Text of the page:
‘The Kids Are All Right’ Brings to Light Valuable Lessons in Reproductive Technology
The Kids Are All Right was a critically acclaimed movie released a couple years ago. It is the first movie, to my knowledge that treats the issue of reproduction technology in a serious way. The children of two gay moms decide to search for their sperm donor, because like all children, they are very curious about their dads. When they contact the dad, he has forgotten even donated sperm 19 years ago.
I found that the kids feelings of curiosity to be very true to life and the concern that they would hurt their “moms” feelings if they searched, are also very true to life. The first meeting with Paul is full of awkward pauses and strangled conversation, but the kids do feel a bond with this man with their dad. He surprises himself by feeling something for them as well.
The moms have different reactions to Paul. One of the moms find the experience to be totally natural and normal and appears not to be threatened by the experience. The other mom, begins to worry that she will need to “timeshare her kids”, and is feeling particularly threatened by this because her daughter is about to leave for college. The drama is heightened by the relationship between the adults, and by Paul’s growing awareness that at 50 years old he really does want a family. The film does demonstrate that the kids are all right, but leaves us guessing as to the long-term relationship between this unconventional family.The Kids Are All Right trailer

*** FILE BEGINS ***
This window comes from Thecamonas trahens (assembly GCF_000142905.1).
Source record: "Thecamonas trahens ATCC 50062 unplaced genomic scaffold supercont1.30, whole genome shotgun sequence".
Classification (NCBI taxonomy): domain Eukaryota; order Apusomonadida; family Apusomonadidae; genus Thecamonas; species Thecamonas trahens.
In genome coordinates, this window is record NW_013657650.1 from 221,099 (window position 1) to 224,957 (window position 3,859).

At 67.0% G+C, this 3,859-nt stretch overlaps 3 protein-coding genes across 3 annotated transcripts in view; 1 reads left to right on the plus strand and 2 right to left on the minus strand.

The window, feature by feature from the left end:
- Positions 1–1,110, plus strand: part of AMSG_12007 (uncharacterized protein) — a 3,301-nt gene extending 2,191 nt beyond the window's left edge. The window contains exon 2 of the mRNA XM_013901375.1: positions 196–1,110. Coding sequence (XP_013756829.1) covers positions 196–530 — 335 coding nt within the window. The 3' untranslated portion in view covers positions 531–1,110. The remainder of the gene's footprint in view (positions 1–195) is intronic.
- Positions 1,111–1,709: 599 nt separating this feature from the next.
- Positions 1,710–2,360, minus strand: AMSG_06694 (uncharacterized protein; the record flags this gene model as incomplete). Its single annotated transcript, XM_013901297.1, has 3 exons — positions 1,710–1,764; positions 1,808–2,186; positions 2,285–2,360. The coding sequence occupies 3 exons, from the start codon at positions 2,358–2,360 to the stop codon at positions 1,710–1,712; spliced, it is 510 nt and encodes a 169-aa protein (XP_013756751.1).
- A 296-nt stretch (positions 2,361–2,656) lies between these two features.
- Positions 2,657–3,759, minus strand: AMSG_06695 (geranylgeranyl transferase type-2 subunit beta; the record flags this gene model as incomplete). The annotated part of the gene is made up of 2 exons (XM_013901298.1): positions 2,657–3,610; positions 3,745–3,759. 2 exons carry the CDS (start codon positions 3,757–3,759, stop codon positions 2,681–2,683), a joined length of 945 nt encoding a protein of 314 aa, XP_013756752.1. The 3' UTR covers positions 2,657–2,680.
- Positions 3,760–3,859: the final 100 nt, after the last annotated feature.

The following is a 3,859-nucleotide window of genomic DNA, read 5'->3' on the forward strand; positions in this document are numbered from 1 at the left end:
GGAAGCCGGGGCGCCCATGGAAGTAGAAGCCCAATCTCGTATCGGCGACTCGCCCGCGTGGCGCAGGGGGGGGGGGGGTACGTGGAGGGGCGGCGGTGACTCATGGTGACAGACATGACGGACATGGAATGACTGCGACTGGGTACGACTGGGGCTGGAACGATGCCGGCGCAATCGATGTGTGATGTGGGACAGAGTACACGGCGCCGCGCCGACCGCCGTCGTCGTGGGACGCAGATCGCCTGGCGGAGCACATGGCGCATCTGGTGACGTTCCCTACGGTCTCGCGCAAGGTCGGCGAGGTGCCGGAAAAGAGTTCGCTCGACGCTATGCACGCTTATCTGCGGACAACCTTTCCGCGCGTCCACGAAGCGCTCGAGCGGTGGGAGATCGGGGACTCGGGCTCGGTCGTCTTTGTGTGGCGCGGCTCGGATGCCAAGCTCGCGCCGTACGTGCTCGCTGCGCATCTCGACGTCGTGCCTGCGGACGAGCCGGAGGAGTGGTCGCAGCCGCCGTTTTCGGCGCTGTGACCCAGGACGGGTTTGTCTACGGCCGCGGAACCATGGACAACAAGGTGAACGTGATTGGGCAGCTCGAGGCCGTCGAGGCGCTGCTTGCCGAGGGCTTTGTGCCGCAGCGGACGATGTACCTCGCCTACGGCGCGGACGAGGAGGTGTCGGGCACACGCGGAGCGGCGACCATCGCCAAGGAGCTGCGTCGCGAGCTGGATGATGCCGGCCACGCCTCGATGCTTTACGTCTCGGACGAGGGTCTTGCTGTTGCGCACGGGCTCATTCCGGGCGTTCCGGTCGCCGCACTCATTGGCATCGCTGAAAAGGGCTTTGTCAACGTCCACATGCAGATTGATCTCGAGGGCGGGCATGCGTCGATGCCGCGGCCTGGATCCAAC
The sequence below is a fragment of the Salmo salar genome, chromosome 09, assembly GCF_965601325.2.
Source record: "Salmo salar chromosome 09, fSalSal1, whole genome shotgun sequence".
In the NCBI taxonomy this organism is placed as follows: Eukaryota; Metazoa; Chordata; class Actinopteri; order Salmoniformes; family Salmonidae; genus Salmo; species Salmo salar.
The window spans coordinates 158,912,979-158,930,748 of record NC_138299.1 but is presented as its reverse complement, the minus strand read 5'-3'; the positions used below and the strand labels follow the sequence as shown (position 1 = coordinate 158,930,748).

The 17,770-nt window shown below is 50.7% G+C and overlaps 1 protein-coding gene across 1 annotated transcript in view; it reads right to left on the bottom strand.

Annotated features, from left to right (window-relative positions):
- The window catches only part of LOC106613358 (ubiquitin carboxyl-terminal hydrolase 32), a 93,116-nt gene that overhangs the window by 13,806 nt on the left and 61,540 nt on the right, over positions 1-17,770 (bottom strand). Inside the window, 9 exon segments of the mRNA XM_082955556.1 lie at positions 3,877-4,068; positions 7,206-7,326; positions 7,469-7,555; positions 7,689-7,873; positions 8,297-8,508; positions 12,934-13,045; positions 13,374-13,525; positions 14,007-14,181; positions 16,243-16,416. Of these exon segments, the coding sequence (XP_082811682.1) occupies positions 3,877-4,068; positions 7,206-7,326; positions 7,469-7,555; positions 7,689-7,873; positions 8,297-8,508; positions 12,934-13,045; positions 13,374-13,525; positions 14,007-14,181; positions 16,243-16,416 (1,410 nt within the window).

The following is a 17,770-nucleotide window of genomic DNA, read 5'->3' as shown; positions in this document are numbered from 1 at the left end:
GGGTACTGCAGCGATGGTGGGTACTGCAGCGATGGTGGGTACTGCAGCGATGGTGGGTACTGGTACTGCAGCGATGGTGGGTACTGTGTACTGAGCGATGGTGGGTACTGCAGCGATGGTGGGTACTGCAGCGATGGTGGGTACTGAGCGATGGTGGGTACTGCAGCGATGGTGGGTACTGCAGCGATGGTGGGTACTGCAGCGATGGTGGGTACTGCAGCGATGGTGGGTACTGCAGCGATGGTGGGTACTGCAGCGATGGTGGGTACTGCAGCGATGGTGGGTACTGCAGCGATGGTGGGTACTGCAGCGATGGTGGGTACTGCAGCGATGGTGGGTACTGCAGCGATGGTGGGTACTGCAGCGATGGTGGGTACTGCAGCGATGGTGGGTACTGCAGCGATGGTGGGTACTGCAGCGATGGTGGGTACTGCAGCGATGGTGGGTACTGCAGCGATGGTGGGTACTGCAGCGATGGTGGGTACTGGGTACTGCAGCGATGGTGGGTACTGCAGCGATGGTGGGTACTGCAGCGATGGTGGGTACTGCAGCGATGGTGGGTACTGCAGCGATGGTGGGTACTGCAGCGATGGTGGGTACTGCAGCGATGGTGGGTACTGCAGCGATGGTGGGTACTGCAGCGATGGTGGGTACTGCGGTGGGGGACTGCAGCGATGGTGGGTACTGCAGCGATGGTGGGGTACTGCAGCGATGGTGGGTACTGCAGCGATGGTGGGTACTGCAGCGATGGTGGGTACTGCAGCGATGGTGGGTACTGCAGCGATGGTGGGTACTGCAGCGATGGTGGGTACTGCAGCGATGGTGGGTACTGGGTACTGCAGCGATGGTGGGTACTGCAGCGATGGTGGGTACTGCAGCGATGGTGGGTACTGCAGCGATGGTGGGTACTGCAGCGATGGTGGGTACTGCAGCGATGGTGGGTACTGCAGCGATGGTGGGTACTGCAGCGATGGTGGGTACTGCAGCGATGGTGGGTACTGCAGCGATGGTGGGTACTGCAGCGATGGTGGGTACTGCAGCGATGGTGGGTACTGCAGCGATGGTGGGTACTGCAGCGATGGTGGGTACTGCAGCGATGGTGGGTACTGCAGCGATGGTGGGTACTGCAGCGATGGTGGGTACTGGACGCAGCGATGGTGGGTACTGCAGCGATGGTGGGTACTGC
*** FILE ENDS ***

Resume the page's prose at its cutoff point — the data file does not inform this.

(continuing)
As our society begins to be open to unconventional families, and continues to explore the realities of reproduction technology, I think this film will be seen as the first one to attempt to tell the story in a humorous, truthful and serious way. Because I was not an expert on reproductive technology and adoption, I asked Kris Probasco to give us her opinion about the movie. She provides an interesting point of view and some great resources:
In terms of the movies, The Kids Are Alright, I think it showed a couple things. The kids are going to find out information on Facebook, the internet, and different search engines. So thinking about keeping a donor’s identity anonymous is really foolishness on the fertility business’ part. Also, the movie did address an old cliché that a lot of people are concerned about: that a single mom will want to have a romantic encounter with the donor if they have contact. I think it is a myth, but at the same time this movie showed this can happen. I think it would also be a good idea to go to the DSR, Donor Sibling Registry, which is the only registry in the United States where families can register to connect to fellow donor siblings as well as the donor.